By Lisa Guerriero
Part One of Two
Digital coating devices present an efficient and inexpensive way for print providers to protect their output.
Coating offers extra protection, ensuring durability for applications like packaging and direct mail. In addition, spot coaters provide a profit opportunity by enabling specialty finishes and effects. Whether the print needs to withstand the mailstream or enhance marketing materials, coating plays a role.
DPS magazine explores the advantages of using a digital coating device, as well as the differences between inline and offline coaters.
Benefits of Coating
Cost is one key reason for in-house coating devices. UV coating offers similar benefits to lamination, but is more cost effective, says Kevin Chen, product manager, Duplo USA. “That is one of the reasons why more customers are purchasing UV coaters instead of laminating machines,” he observes.
The cost of coating varies depending on the device and the output size, but most vendors estimate the price at a fraction of a penny per 11×17-inch sheet. “Printers easily generate additional revenue through up-charging for a variety of coatings to be applied over a print,” notes Joshua Bingham, marketing manager, Harris & Bruno International.
Spot coaters also generate strong profits. Some manufacturers estimate margins of up to 100 percent. When a print is spot coated with raised texture, the markup is up to 300 percent, according to Kevin Abergel, VP sales and marketing, MGI USA. “Our customers can charge a very high premium for custom spot-coated pieces—especially for 3D raised physical touchpoints,” he says.
Coating can also improve ink adhesion and the overall quality of the print. “Higher gloss coated media has a tighter surface area and coating has less opportunity to dive into the fibers of the sheet. Therefore it remains on the surface of the sheet and better reacts to the UV curing process,” comments Chris Harrington, director of sales, North America, Graphic Whizard.
Coating allows print providers to handle a broader range of services, such as output that will enter the mailstream. “Even with advancements in coated media, post-print coating is still necessary to protect digital print, which is has low rub characteristics. Post-print coating is vital to packaging applications or printed materials handled in the mail system,” explains Mike Barisonek, VP, sales and marketing, Epic Products International.
Digital coaters offer finishes ranging from matte to high gloss. The variety allows print providers to meet client demands. For example, some coating devices provide a tactile finish—a softer touch that appeals to customers.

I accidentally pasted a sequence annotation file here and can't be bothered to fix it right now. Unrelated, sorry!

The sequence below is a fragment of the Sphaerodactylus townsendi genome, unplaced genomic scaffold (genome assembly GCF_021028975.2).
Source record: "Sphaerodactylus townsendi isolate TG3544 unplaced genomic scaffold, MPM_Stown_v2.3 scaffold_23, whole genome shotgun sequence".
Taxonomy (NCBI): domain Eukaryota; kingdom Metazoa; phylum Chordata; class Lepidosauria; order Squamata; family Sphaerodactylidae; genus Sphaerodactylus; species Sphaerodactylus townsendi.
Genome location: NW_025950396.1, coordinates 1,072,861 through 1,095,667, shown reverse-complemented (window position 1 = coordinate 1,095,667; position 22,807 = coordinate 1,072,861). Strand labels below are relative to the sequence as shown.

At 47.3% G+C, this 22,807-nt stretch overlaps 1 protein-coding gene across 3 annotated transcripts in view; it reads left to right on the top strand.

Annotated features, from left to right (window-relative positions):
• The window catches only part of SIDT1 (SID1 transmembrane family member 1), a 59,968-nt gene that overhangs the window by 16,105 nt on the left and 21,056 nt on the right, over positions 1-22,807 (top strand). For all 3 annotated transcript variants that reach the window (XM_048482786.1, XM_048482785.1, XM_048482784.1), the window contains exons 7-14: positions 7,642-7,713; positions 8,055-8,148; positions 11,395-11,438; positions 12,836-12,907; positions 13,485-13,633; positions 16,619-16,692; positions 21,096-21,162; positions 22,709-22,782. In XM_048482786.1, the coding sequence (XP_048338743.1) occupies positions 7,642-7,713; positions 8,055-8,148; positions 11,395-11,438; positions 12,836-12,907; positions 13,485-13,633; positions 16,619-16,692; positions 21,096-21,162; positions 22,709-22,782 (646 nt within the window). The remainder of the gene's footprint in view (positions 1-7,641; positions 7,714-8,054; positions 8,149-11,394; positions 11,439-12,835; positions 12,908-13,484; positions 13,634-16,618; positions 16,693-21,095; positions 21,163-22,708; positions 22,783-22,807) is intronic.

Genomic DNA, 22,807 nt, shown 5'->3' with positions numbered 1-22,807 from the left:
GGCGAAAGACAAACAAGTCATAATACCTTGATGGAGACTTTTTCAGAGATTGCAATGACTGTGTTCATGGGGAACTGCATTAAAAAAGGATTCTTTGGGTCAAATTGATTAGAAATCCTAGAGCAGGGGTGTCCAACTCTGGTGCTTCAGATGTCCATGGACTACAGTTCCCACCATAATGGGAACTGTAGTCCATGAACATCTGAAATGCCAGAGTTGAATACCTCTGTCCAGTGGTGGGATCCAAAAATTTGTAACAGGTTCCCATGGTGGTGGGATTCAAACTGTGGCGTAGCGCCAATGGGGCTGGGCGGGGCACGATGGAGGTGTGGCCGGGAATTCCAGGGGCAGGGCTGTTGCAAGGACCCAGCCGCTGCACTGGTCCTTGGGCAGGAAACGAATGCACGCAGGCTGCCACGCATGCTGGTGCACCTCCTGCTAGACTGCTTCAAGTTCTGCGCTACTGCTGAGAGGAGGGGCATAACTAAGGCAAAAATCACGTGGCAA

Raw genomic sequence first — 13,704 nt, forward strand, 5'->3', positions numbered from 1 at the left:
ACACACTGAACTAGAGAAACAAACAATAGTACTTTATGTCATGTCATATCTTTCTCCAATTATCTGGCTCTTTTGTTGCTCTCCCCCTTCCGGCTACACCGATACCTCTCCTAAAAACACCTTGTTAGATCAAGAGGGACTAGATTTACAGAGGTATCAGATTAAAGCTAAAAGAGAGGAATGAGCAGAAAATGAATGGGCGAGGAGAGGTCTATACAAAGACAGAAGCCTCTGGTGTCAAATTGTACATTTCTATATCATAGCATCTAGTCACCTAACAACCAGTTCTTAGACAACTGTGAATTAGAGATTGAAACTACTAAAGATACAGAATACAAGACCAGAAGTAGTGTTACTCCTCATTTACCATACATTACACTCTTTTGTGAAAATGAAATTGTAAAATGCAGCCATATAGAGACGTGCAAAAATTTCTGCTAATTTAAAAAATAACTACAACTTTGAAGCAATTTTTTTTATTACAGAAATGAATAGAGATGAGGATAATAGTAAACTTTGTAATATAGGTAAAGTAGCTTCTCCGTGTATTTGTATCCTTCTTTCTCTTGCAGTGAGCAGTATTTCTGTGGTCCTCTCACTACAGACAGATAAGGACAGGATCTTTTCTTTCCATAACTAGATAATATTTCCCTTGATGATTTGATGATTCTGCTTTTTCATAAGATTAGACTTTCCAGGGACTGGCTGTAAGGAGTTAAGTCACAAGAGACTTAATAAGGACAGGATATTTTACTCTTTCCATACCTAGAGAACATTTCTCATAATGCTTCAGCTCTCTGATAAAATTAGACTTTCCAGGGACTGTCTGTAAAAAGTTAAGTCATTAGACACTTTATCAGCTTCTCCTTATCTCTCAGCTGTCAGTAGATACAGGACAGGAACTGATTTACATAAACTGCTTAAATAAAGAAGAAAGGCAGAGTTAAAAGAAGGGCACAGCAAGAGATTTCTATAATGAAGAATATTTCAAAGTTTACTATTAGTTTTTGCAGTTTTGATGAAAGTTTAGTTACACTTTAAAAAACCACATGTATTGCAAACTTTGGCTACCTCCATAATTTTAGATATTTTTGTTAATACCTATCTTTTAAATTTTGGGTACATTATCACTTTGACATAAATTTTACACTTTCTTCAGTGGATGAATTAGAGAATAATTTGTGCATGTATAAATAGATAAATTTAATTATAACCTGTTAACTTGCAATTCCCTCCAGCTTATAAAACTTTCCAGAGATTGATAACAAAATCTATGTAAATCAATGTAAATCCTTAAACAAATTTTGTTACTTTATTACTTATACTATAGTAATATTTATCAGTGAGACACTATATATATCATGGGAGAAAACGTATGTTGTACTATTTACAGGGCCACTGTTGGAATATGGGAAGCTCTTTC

High gloss is also a popular choice. “Many packaging and retail merchandisers use this method to get the consumer to look at their product first. For flyers and advertisement pieces, it enhances the imaging of the print,” points out Albert Nuño, director of sales, American Ultraviolet Coating, LLC.
Abergel suggests print providers select media carefully to maximize the benefits of coating. This will ensure they’re using substrates that don’t absorb too much of the coating, and perform best with their ink set. “Media can play a big part to ensure that the final piece is not only spectacular, but simple to produce, durable, and hassle free. Choosing the right media will help produce repeatable work and satisfied clients,” he notes.
Spot coating enables prints with metallic finish, tactile results, embossed foil, and other embellishments. With these capabilities, and the trends of personalization and shorter runs, spot coating is an investment that pays off, suggest Yariv Bustan, product marketing manager, Scodix. “Differentiation is essential for the success of commercial printers,” says Bustan.
Inline Versus Offline
Inline and offline coaters each have their benefits, and many devices are available for either setup.
Inline devices perform well with long runs that require little handling, including jobs with variable data. “When the work lends itself to a single-side, no touch workflow with minimal paper size, and paper weight changes, inline coating is ideal,” observes Barisonek.
The touch-free aspect of inline coating makes it a good fit for smaller shops where a single print engine connects to the coater. “Combining printing and UV product enhancement helps cut costs in labor by only having to use one or two employees to run the press and coating lines all in one pass,” explains Nuño.
However, small shops aren’t the only ones that benefit from an inline solution. It reduces waste, which appeals to print providers of all sizes. “Connecting inline eliminates picking up the printed sheets and loading them onto the feed tray of an offline coater,” says Chen. He adds that inline solutions have gained in popularity in the last two years, which he attributes to new features such as the ability to offer two-way communications that prevent production interruptions.
Offline tends to be a popular choice for print providers coating output from multiple print engines, or typically handling longer runs.
Offline coaters are also helpful when using multiple types of coating. “Near-line or offline coaters are ideal for digital printers wishing to apply a variety of coatings without tying up the press. This solution is also good if prints from multiple presses require coating,” notes Bingham.
In addition, hybrid shops can use offline devices with offset printers as well as digital equipment, points out Abergel.
Coating capabilities provide an added level of durability that’s sometimes needed for a range of applications. Offline and inline devices cater to different needs of a print provider, but both configurations offer a cost-effective way to finish the job.
Part two of this article highlights some of the coating devices on the market. dps